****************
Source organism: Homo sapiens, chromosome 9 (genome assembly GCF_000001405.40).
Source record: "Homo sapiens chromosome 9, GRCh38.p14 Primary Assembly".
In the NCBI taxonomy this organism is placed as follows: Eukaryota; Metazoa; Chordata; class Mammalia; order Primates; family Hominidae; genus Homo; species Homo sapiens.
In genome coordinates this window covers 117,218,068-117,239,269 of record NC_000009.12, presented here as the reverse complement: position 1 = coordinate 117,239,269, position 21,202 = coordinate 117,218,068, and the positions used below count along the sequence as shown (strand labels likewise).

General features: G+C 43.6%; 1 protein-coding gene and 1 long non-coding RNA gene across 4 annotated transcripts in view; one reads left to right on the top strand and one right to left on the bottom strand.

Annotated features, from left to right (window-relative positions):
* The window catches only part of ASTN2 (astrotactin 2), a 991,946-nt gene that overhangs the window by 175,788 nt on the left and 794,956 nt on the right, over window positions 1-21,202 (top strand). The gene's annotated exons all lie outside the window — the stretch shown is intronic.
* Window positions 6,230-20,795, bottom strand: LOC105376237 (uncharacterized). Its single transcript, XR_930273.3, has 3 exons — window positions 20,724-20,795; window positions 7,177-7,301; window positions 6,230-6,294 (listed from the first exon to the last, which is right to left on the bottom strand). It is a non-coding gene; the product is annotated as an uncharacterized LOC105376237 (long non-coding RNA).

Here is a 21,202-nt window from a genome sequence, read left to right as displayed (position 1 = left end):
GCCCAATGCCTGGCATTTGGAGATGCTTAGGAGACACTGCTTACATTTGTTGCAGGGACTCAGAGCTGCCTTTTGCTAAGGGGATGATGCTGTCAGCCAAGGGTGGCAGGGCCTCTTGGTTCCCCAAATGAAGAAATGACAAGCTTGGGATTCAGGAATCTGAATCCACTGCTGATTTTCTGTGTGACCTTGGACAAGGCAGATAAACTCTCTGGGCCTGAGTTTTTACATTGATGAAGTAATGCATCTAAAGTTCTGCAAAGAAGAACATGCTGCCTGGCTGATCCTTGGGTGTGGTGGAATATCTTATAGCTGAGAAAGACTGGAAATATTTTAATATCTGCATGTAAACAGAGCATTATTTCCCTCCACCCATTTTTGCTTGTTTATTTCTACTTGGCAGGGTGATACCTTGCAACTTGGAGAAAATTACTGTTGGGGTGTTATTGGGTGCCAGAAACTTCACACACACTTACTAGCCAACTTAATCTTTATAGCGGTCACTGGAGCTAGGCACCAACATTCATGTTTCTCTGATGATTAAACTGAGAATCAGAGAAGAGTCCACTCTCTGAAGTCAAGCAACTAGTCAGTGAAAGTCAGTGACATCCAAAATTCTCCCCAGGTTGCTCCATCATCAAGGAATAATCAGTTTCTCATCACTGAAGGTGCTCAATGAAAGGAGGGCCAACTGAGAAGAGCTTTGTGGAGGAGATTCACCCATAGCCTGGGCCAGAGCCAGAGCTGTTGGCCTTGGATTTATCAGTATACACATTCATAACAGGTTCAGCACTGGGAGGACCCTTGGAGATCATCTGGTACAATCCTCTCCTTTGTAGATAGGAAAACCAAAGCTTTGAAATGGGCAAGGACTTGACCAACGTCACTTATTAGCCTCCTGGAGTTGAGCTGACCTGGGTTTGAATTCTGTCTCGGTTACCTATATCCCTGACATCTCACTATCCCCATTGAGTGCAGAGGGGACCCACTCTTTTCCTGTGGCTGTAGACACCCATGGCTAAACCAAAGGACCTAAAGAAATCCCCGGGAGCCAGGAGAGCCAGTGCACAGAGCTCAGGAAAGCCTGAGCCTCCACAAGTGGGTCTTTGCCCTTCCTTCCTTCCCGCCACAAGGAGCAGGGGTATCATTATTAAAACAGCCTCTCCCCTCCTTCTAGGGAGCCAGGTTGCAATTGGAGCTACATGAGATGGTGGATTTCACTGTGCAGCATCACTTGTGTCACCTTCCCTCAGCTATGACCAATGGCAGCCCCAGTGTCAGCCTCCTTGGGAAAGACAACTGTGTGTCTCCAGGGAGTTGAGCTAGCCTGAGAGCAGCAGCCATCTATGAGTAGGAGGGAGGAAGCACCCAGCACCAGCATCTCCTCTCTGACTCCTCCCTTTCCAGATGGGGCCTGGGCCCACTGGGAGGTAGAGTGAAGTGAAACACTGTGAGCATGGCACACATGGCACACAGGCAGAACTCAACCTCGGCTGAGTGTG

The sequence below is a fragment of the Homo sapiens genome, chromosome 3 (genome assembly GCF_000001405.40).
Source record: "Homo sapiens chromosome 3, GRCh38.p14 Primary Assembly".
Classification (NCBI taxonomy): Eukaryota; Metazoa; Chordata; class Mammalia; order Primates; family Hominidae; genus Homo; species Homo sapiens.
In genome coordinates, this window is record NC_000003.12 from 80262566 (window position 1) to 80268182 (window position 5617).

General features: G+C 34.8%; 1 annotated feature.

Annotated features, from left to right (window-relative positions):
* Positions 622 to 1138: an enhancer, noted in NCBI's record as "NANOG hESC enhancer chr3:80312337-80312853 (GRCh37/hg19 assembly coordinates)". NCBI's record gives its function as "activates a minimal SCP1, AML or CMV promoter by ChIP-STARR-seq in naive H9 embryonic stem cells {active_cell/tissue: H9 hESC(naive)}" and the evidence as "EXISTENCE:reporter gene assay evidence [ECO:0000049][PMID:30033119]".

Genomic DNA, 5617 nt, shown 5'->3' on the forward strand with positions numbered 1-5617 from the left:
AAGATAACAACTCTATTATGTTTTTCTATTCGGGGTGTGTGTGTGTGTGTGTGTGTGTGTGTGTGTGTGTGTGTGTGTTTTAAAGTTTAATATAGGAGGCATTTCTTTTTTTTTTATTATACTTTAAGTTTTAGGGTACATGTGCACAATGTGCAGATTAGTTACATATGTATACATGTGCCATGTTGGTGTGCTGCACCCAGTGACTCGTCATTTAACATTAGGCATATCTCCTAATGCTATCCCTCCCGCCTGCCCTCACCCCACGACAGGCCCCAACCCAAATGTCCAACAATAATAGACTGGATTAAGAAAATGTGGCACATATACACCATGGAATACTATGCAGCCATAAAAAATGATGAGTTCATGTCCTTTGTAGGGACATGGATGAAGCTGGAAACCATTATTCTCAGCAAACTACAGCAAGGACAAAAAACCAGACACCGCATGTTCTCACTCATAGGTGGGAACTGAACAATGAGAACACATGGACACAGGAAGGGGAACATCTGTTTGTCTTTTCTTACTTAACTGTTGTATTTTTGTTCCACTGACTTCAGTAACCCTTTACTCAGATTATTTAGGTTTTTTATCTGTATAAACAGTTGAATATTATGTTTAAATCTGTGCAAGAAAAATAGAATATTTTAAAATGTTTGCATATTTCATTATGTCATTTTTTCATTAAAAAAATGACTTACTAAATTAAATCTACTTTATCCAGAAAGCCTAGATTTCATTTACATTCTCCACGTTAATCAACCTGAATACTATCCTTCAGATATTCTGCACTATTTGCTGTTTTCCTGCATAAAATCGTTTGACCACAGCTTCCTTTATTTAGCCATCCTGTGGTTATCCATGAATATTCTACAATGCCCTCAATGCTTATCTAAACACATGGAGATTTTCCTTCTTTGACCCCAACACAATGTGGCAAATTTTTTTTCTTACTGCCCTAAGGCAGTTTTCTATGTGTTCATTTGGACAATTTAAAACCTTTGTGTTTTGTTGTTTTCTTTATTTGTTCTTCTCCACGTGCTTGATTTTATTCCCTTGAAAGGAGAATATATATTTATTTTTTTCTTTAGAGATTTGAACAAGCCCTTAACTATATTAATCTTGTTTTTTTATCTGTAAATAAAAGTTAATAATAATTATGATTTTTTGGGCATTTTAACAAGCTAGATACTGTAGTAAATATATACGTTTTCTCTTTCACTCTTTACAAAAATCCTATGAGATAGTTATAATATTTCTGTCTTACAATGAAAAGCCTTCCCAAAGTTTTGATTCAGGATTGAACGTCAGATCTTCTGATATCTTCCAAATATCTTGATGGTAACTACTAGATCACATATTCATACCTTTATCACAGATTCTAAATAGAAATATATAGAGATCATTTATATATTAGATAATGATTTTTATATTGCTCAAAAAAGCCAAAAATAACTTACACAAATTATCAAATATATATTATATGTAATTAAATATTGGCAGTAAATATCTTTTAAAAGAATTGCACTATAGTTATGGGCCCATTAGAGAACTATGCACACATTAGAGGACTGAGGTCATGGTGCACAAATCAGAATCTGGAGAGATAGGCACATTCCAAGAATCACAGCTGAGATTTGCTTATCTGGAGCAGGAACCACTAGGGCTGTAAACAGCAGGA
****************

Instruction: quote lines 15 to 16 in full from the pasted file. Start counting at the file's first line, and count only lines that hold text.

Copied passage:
General features: G+C 34.8%; 1 annotated feature.

Annotated features, from left to right (window-relative positions):